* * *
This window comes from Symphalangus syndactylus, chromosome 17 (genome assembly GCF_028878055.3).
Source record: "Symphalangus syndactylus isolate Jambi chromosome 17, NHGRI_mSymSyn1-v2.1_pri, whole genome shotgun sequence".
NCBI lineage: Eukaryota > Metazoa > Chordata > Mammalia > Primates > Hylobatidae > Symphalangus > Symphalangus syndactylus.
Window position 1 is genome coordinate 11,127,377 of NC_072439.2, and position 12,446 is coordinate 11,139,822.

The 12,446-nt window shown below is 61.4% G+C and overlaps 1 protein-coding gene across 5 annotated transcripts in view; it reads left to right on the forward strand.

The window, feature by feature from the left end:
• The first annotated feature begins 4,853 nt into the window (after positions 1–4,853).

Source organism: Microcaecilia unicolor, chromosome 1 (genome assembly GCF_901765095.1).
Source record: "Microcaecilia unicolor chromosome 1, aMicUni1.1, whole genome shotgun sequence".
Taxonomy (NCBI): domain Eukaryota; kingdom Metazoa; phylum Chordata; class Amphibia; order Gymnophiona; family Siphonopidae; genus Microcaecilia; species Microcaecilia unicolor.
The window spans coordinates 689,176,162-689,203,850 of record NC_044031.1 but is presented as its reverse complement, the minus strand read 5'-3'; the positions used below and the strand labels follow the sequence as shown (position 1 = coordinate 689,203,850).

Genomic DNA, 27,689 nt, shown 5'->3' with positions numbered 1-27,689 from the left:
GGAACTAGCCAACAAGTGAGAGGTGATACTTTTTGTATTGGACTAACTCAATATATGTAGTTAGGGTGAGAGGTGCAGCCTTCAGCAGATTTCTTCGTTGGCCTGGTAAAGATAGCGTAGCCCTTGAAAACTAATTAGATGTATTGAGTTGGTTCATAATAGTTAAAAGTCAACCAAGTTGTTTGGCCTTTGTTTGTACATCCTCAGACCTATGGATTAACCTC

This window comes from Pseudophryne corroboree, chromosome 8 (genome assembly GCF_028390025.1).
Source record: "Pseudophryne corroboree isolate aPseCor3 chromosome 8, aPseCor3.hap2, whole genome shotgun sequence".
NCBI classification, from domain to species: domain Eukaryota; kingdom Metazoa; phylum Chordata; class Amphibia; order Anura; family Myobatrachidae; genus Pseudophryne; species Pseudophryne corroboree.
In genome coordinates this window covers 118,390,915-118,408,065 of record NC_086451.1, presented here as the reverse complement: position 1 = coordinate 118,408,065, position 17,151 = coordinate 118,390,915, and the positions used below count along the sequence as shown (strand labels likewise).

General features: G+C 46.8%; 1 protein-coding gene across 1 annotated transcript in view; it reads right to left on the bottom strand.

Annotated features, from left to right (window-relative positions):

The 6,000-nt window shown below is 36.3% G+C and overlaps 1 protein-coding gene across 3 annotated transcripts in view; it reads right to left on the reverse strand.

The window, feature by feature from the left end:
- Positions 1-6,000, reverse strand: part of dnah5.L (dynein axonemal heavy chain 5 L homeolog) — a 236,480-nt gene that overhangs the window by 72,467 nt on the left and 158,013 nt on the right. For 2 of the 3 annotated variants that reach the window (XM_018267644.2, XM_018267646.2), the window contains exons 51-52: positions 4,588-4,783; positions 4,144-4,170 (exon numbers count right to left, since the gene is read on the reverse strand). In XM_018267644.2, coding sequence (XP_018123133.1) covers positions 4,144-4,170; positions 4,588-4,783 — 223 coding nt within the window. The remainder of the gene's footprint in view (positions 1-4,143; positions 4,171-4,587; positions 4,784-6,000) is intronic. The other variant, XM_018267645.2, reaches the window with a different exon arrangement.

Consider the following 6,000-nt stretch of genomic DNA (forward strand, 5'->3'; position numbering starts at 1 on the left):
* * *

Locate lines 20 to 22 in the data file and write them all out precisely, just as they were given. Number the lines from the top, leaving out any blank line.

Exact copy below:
The 6,000-nt window shown below is 36.3% G+C and overlaps 1 protein-coding gene across 3 annotated transcripts in view; it reads right to left on the reverse strand.

The window, feature by feature from the left end:
- Positions 1-6,000, reverse strand: part of dnah5.L (dynein axonemal heavy chain 5 L homeolog) — a 236,480-nt gene that overhangs the window by 72,467 nt on the left and 158,013 nt on the right. For 2 of the 3 annotated variants that reach the window (XM_018267644.2, XM_018267646.2), the window contains exons 51-52: positions 4,588-4,783; positions 4,144-4,170 (exon numbers count right to left, since the gene is read on the reverse strand). In XM_018267644.2, coding sequence (XP_018123133.1) covers positions 4,144-4,170; positions 4,588-4,783 — 223 coding nt within the window. The remainder of the gene's footprint in view (positions 1-4,143; positions 4,171-4,587; positions 4,784-6,000) is intronic. The other variant, XM_018267645.2, reaches the window with a different exon arrangement.